Chinua Achebe

(1930 - 2013)

Chinua Achebe has been called the “founding father of African literature,” and his book Things Fall Apart is the best-selling African novel of all time. Born Albert Chinualumogu Achebe in Nigeria in 1930, named after Queen Victoria’s husband, Achebe dropped the Christian name while at University College, Ibadan, where he studied medicine and then the liberal arts. Grappling with the conflict between traditional African values and Western colonialism in his work, Achebe once said, “Decency and civilization would insist that you take sides with the powerless.” After an automobile accident in Nigeria in 1990 that left him partially paralyzed, he moved to the United States, where he taught at Bard College in New York, and later at Brown University in Providence, Rhode Island.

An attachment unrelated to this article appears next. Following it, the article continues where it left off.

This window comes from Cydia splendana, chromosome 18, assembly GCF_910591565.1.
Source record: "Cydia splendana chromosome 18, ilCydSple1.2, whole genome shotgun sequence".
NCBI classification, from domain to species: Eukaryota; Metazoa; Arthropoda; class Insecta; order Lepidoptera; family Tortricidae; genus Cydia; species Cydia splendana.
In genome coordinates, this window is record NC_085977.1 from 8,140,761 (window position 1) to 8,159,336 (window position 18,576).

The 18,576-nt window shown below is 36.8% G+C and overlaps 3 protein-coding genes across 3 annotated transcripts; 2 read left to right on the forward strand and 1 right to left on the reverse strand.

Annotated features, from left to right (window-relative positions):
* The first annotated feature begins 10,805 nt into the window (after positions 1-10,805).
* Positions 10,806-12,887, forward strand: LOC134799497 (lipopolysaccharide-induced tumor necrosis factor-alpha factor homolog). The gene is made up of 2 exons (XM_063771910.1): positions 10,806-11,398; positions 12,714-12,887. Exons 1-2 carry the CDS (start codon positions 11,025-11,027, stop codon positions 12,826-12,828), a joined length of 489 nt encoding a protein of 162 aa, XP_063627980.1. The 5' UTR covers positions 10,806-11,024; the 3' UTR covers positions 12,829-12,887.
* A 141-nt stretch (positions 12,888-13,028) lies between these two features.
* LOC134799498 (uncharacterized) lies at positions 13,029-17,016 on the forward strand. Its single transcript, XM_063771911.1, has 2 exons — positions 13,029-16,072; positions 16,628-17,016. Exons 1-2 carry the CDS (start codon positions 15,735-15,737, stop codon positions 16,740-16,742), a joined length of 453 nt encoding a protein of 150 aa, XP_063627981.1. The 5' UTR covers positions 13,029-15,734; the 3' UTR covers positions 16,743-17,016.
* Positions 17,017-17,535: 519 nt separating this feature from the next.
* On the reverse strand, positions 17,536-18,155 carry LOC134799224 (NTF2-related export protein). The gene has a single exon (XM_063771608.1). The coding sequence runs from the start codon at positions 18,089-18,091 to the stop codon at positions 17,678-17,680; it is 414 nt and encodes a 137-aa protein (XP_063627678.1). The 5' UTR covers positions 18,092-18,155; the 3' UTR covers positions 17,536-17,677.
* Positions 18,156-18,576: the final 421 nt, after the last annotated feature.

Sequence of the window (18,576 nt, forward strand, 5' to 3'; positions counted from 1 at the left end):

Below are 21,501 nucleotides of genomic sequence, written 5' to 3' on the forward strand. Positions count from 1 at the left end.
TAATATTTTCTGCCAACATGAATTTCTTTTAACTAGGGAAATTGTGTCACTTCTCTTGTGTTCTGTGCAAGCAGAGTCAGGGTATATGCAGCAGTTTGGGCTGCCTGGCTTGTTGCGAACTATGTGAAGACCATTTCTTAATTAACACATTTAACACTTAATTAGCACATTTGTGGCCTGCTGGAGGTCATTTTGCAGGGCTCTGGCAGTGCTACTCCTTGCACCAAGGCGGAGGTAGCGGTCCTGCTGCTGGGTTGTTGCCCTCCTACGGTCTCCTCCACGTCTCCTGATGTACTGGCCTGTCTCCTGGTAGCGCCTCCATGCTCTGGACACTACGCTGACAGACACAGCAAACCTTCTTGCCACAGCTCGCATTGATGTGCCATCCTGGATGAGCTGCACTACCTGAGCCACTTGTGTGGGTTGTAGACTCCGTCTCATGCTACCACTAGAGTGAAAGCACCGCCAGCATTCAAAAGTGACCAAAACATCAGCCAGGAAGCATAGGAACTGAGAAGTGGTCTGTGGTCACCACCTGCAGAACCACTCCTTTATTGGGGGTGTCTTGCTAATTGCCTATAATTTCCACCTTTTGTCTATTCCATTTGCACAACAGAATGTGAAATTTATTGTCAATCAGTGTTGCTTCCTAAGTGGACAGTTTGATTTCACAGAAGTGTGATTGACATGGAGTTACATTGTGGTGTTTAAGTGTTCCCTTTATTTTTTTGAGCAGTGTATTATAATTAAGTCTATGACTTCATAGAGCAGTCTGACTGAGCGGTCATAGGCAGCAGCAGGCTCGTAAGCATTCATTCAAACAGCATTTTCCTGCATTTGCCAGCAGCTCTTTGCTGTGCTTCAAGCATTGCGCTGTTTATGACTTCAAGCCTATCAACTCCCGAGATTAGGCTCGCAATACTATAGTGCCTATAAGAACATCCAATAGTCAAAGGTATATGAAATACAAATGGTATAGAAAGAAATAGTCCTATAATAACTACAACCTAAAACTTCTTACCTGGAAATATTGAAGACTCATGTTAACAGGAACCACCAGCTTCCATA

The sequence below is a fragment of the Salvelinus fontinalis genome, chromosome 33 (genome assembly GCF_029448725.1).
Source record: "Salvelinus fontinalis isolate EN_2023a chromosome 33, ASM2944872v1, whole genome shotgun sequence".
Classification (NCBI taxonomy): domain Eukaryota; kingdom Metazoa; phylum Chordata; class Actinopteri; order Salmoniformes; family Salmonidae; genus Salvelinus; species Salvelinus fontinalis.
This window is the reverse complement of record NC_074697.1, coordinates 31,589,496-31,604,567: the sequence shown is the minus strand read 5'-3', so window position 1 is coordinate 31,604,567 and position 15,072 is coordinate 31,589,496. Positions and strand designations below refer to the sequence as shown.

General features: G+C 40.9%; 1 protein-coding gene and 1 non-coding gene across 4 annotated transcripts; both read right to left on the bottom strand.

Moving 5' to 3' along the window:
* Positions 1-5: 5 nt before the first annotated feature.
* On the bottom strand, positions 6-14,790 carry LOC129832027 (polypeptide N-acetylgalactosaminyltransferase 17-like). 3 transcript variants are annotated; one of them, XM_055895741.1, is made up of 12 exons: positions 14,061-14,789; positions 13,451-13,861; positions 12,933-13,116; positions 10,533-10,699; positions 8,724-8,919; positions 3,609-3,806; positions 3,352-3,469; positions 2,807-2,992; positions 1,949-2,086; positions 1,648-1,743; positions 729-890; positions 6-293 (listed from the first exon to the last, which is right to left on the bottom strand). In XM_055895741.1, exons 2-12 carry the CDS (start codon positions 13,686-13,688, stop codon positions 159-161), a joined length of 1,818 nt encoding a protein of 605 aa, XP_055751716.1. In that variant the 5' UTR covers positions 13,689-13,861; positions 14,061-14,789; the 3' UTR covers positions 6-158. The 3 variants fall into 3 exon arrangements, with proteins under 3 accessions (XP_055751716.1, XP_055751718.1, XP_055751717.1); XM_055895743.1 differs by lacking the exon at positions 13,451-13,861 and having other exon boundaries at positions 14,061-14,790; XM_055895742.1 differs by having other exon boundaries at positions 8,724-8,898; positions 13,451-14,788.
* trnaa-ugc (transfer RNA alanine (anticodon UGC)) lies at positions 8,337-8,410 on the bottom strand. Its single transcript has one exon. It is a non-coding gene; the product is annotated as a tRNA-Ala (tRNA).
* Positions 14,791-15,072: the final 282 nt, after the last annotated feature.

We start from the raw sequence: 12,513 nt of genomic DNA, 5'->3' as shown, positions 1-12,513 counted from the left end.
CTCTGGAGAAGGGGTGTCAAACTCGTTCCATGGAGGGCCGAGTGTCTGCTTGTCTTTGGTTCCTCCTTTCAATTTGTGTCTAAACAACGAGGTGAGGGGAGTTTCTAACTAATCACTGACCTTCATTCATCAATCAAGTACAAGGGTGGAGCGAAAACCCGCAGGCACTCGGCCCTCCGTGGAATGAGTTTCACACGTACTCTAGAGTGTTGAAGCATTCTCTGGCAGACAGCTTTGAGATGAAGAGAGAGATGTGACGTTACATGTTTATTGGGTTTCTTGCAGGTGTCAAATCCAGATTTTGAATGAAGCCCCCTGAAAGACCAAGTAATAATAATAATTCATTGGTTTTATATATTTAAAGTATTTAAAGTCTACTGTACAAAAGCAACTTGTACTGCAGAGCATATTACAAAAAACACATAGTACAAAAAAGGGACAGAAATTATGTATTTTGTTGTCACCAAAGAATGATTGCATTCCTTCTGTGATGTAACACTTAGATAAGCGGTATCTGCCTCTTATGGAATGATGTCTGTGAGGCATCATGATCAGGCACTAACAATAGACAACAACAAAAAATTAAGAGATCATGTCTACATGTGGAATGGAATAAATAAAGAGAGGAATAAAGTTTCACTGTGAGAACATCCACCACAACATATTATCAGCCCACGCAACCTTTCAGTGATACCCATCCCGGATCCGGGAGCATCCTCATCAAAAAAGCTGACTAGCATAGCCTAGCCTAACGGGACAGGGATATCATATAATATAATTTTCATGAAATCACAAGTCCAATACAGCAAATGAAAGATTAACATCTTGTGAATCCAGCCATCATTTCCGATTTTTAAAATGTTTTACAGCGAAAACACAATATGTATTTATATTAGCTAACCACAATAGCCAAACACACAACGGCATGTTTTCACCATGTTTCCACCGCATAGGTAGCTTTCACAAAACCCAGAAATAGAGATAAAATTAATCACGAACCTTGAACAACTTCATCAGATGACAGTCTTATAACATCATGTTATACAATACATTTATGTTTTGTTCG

All Writing

When a coward sees a man he can beat, he becomes hungry for a fight.

—Chinua Achebe, 1960

As the saying goes, an old woman is always uneasy when dry bones are mentioned in a proverb.

—Chinua Achebe, 1958

Issues Contributed